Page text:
In one sense we are seeing a burst of authoritarianism which is covering the profound weakness of governments to control what's going on. Everyone in power wants to control borders to prevent the movement of people. When their real "problems" are flow of information and capital which remain harder to control than ever. Scapegoating the poor is the standard tactic of an elite in trouble, of course. I now think we're moving to "scapegoating bodies" for the frustrations and failures to constrain information (including finance which is now revealed as a subset of information).
I'm not into reviews of last year (most people probably think "thank God that's over ... OMFG what's coming next?") or too many resolutions / promises that I may or may not keep.
But the turn of the year is a good time for some reflection / questioning which may set my agendas for the next 12 months. (Or not, as the case may be)
Some of it is the usual, self-indulgent angst about what I'm meant to be doing, why aren't I more productive and "successful" (for some value of success) etc. I'll spare you all that.
But I'll post a couple of the, perhaps more substantial, even though quite personal, questions over the next few posts.
Sunday, January 08, 2017
Friday, November 18, 2016
Wednesday, November 09, 2016
Saturday, October 22, 2016
Some comments I just made in an email about this :
Ouch! "Unreasonable" recurrent neural networks will be doing all our jobs soon. (https://karpathy.github.io/2015/05/21/rnn-effectiveness/)
What happens when we have automatic tools to summarize news items, journal articles, and perhaps provide early filters (routing-queries) in "what's interesting" from the journals. Perhaps lazy reviewers will just run the filter over a paper to see if its worth reading.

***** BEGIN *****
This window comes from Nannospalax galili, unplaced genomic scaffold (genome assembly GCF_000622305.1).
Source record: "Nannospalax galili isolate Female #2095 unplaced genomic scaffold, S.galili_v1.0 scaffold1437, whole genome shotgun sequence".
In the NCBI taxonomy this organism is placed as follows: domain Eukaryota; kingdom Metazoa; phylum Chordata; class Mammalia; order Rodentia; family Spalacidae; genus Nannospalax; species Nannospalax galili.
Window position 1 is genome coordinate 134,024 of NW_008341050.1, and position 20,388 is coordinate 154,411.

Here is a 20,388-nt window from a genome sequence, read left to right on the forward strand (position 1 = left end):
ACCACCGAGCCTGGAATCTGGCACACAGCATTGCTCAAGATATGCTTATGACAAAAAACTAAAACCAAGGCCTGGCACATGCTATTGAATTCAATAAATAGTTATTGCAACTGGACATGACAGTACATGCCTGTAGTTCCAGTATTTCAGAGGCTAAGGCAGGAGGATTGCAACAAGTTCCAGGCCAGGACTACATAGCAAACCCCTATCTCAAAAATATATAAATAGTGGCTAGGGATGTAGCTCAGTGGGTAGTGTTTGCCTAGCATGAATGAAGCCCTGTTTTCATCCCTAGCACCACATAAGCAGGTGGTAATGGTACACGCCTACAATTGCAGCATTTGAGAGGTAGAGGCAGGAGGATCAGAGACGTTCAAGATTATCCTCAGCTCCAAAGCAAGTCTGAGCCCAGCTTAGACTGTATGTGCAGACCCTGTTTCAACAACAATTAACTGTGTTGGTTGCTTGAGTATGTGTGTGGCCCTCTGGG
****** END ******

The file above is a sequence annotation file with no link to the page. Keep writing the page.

And then if we use the same models to generate papers ???
Just like automatic high-speed trading algorithms go off and autonomously create bubbles and crashes in the market, could we see runaway feedback between automated science paper generators and automated science paper accepters create entirely new subfields of science / pseudoscience?
I suppose, given that this is a physics conference, it's a great response to the Sokol Affair.
OTOH, sadly, it seems like this is a junk conference put together by "open access" publishers. The terrible thing here is that the term "open access" which should be a term of approval, is now getting discredited as vanity publishing.
I don't quite suspect a conspiracy by academic publishers ... but ... it is awfully convenient. :-/